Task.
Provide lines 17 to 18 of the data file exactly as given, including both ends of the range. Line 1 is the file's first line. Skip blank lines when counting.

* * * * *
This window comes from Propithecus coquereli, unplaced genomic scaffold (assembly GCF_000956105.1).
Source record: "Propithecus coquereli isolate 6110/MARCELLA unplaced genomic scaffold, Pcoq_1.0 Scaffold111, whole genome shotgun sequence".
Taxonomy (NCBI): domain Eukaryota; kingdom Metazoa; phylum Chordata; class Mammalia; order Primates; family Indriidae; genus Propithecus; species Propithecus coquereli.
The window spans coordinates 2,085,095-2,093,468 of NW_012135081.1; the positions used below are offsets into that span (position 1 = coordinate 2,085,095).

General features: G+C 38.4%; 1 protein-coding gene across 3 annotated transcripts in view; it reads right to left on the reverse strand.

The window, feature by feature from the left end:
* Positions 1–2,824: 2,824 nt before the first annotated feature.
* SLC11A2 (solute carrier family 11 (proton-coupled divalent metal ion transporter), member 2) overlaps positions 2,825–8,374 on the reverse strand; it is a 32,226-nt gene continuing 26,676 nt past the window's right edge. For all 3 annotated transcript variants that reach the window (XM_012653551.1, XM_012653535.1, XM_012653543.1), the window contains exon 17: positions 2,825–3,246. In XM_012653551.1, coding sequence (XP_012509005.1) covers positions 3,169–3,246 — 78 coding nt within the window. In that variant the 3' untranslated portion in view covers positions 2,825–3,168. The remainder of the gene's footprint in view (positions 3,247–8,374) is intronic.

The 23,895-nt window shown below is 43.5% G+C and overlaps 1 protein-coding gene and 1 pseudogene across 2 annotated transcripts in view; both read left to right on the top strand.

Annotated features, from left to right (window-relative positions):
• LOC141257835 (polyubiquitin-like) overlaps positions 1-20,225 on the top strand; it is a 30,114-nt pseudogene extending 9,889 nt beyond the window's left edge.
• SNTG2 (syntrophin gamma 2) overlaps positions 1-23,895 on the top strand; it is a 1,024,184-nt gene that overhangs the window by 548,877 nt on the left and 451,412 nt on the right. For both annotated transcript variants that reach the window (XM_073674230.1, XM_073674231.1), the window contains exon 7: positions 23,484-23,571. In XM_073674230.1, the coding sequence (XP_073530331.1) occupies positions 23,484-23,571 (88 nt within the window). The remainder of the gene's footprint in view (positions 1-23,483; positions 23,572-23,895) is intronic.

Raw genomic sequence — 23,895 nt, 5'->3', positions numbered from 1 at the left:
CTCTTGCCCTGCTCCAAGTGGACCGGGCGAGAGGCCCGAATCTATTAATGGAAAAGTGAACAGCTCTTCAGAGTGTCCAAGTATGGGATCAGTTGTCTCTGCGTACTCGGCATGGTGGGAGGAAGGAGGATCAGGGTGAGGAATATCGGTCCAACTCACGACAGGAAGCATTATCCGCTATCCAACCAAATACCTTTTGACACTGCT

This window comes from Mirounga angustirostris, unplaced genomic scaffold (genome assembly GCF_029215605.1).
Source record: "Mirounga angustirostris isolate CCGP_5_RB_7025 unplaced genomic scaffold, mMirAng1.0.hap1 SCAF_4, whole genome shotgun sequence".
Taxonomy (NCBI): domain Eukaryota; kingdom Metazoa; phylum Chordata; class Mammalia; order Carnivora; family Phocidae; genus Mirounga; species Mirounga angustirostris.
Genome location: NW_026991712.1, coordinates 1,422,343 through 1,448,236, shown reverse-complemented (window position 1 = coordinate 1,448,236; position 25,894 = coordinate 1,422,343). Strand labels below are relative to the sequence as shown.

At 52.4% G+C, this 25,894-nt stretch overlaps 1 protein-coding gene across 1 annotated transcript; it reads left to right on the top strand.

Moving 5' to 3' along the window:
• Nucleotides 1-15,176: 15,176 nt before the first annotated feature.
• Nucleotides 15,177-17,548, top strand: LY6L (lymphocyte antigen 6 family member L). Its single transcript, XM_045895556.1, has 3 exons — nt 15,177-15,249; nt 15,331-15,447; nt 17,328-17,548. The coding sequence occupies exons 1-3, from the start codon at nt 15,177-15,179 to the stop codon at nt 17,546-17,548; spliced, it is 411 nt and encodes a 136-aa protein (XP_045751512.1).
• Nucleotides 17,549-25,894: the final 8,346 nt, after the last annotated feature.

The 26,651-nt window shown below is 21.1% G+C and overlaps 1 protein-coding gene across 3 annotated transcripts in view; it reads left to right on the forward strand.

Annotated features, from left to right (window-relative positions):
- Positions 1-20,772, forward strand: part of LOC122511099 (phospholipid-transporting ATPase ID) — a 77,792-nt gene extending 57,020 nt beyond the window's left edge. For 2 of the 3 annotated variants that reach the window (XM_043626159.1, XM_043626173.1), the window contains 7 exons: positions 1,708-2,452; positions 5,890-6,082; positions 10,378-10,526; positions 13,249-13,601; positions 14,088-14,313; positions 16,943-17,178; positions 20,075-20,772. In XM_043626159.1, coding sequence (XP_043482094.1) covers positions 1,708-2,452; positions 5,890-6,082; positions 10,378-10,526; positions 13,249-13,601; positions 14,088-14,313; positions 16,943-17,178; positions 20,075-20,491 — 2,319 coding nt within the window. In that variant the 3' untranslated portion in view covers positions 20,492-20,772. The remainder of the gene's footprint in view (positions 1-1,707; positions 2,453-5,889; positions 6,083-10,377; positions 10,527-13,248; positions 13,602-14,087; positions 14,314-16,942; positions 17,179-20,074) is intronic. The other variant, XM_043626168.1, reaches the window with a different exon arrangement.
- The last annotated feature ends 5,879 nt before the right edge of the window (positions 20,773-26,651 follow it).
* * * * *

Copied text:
Taxonomy (NCBI): domain Eukaryota; kingdom Metazoa; phylum Chordata; class Mammalia; order Carnivora; family Phocidae; genus Mirounga; species Mirounga angustirostris.
Genome location: NW_026991712.1, coordinates 1,422,343 through 1,448,236, shown reverse-complemented (window position 1 = coordinate 1,448,236; position 25,894 = coordinate 1,422,343). Strand labels below are relative to the sequence as shown.